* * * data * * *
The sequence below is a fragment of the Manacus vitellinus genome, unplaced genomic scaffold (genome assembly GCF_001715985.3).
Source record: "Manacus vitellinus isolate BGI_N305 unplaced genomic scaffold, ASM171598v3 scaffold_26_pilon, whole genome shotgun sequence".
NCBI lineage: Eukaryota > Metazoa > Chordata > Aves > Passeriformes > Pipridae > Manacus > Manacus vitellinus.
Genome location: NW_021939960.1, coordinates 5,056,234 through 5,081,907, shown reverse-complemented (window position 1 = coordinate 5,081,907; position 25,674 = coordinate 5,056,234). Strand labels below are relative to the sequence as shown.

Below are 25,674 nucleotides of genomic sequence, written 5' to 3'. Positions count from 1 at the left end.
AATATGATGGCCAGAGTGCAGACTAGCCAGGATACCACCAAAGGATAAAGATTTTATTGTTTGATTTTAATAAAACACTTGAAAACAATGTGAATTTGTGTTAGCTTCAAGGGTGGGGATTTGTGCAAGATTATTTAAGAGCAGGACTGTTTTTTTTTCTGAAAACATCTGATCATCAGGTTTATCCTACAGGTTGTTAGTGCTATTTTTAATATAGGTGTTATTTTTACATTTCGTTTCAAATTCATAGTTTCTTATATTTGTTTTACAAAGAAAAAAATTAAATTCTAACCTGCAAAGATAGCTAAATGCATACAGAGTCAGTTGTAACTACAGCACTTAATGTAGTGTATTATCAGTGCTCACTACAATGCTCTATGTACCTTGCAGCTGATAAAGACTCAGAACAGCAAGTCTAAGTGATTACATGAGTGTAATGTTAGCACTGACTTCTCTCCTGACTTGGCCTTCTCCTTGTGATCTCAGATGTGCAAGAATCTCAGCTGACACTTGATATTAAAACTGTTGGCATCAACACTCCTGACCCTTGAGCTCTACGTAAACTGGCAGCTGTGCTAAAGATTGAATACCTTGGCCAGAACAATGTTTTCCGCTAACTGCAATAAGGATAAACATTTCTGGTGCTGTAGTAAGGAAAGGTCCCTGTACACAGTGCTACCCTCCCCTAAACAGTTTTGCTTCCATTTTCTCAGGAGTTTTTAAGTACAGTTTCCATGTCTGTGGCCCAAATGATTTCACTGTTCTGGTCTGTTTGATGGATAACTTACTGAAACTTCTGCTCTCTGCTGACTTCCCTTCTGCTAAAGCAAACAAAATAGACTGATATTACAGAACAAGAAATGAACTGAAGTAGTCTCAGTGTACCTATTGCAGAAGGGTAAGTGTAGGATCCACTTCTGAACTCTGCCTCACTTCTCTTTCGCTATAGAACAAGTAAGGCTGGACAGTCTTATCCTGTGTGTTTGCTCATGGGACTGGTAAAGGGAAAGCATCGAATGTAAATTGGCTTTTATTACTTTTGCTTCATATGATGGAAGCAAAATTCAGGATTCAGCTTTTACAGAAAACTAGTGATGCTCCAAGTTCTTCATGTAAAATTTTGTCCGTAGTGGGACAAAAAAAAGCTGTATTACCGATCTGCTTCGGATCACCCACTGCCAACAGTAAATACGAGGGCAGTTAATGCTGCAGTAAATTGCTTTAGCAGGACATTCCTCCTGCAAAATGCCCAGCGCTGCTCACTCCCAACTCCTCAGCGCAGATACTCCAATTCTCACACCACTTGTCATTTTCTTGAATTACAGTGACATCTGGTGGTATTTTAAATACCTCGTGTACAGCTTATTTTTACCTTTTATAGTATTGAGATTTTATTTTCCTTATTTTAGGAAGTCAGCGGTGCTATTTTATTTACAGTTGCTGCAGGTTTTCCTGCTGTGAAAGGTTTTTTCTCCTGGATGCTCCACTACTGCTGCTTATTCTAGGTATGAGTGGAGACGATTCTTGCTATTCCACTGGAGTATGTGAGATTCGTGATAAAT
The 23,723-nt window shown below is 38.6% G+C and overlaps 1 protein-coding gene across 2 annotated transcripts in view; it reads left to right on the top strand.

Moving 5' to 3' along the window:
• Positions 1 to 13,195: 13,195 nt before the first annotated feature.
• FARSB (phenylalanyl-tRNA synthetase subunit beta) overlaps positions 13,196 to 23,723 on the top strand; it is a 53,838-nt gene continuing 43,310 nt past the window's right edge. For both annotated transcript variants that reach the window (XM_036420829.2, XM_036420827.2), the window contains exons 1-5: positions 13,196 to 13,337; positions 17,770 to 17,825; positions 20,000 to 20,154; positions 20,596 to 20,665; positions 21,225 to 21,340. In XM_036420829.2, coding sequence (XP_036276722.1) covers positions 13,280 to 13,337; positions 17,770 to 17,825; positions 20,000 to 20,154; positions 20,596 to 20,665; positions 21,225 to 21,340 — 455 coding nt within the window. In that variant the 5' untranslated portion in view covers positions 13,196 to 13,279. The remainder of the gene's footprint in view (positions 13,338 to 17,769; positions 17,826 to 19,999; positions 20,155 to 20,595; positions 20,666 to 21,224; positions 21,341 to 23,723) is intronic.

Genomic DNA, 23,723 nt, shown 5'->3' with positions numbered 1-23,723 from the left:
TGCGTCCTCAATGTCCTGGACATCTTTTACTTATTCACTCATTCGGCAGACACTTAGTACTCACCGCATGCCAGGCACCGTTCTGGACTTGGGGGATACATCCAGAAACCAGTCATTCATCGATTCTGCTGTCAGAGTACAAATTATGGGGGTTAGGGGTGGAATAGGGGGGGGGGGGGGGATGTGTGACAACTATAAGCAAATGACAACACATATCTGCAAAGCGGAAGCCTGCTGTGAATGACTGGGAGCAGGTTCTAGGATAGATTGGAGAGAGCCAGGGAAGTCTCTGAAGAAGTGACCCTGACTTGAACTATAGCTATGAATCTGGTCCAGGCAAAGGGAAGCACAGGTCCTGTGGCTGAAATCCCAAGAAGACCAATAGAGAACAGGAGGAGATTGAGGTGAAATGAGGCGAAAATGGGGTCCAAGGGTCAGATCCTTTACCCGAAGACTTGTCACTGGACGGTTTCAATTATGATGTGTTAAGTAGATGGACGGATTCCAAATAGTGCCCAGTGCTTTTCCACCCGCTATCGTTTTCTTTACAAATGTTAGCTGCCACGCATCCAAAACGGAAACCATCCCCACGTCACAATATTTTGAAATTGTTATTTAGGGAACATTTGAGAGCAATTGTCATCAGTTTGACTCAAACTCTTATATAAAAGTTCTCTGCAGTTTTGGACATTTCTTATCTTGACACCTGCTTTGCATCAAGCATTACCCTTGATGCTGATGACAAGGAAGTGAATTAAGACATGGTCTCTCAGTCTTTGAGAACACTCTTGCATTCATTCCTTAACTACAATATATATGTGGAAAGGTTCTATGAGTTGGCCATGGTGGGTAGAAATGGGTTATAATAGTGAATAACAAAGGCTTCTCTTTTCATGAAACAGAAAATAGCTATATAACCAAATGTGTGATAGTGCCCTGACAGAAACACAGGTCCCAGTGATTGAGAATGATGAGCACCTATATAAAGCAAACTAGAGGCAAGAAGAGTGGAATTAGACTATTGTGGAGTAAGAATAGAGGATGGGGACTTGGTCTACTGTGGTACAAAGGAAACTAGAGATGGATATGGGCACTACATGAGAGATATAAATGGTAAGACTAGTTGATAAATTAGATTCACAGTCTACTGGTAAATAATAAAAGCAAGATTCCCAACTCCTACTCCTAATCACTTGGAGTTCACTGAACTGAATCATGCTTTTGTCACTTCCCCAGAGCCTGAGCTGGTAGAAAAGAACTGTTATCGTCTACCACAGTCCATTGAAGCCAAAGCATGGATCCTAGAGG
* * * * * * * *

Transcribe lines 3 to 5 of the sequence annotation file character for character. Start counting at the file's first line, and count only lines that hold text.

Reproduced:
NCBI lineage: Eukaryota > Metazoa > Chordata > Aves > Passeriformes > Pipridae > Manacus > Manacus vitellinus.
Genome location: NW_021939960.1, coordinates 5,056,234 through 5,081,907, shown reverse-complemented (window position 1 = coordinate 5,081,907; position 25,674 = coordinate 5,056,234). Strand labels below are relative to the sequence as shown.

Below are 25,674 nucleotides of genomic sequence, written 5' to 3'. Positions count from 1 at the left end.